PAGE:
Curling fans elated as world men's championship finally hits the ice in Ottawa
Samuel Akca didn't expect to be standing next to athletes from his home country, competing at the top level in the sport he loves.
But on Friday, Akca watched the Turkish men's curling team practice draws and takeouts on the ice at Ottawa's TD Place arena, one day before the country makes its debut at the world men's curling championships.
"I feel amazing!" said the 34-year-old curler, who'd never heard of the sport growing up but embraced it after arriving in Canada about 15 years ago.
He even caught the team's eyes and greeted them with a friendly merhaba and hoş geldin — "hello" and "welcome," respectively, in Turkish.
"I'm happy that I'm here to support them," Akca said. "And to just make them feel that they're not alone, as well."
Better late than never
With their men's team ranked 93rd in the world, Turkey might not be considered a global curling power.
But after a successful European qualifying run, the team has found itself among the 13 rinks descending on TD Place this weekend, as the nation's capital welcomes some of the world's best curlers — albeit two years behind schedule.
Ottawa was slated to host the worlds in 2021, but those plans were derailed when the COVID-19 pandemic forced curlers into the mostly fan-free "bubble" in Calgary.
"This was supposed to have happened a few years ago. That's a long wait for something pretty interesting," said Alex Birtwistle, vice-president of the Ottawa Curling Club.
One of the tournament's many volunteers, Birtwistle said she's delighted to be ferrying curlers around to media appearances over the course of the nine-day event.
Getting a chance to meet 2023 Brier champion Brad Gushue — the "hearthrob" of the sport when she was a teenager — would be especially cool, Birtwistle said.
"I'm pretty passionate about curling, so [the worlds are] really ticking all the boxes for me, that's for sure," she said. "I'm pretty excited just to be seeing some great shots and meeting some highly-skilled athletes."
Canada, Sweden rematch?
Many of those great shots will no doubt come courtesy of the Gushue rink, who'll be competing on home ice one year after settling for silver at the 2022 championship in Las Vegas.
They'll have to get past arch-rivals Sweden and their skip, Niklas Edin, whose team has won gold at the last four men's world championships and is both the reigning Olympic champion and the top-ranked rink in the world.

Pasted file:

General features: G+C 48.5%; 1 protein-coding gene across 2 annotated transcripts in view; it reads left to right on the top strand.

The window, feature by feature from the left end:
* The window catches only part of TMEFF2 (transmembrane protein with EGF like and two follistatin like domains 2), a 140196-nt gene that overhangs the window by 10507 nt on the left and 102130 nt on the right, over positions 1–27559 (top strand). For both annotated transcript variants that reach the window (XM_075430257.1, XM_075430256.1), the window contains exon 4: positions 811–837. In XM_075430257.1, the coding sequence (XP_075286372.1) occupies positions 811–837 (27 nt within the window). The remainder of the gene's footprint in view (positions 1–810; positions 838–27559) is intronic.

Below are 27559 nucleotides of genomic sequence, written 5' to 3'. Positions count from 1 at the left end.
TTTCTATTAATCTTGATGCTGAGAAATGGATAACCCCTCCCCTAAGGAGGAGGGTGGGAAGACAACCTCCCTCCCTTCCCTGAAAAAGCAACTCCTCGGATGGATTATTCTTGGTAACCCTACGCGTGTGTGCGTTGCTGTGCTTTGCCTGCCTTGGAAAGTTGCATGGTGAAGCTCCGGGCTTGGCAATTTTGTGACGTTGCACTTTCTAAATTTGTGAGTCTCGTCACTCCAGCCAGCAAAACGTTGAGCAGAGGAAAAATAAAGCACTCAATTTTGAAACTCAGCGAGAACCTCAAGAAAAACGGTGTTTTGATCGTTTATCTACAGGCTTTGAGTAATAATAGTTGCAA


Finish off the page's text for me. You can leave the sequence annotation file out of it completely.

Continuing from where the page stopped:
Other teams in contention include Italy (ranked third in the world), Scotland (sixth in the world and Olympic silver medallists), Switzerland (seventh in the world) and the U.S. (the 2018 Olympic champions).
Ticket sales have already exceeded expectations, Curling Canada said in an email to CBC, with Friday night's round-robin rematch between Canada and Sweden on pace to sell out.
An increasingly global sport
Teams have been practicing on sheets around the city this week, including at the Rideau Curling Club, where the South Korean rink recently squared off against Canada's top senior men's team for a friendly eight-end match.
That Canadian foursome — set to head to South Korea later this month for the senior men's world championship — even squeezed out a tight 7-6 win over the South Koreans, ranked 33rd in the world.
"It's amazing to see how [the sport's] taken off. Our senior worlds have 25 countries competing in it," said Chris Fulton, who plays second on the Canadian rink.
"It's really cool to see the globalization of the sport."
The first matches of the world men's championship get underway Saturday at 9 a.m. ET, with the final set for April 9.
As for Akca, he plans to head down to TD Place tonight to watch Turkey make their big first appearance against Japan — and then again later in the week, when they take on his adopted homeland.
"Both matches will be amazing," he said. "I can't wait."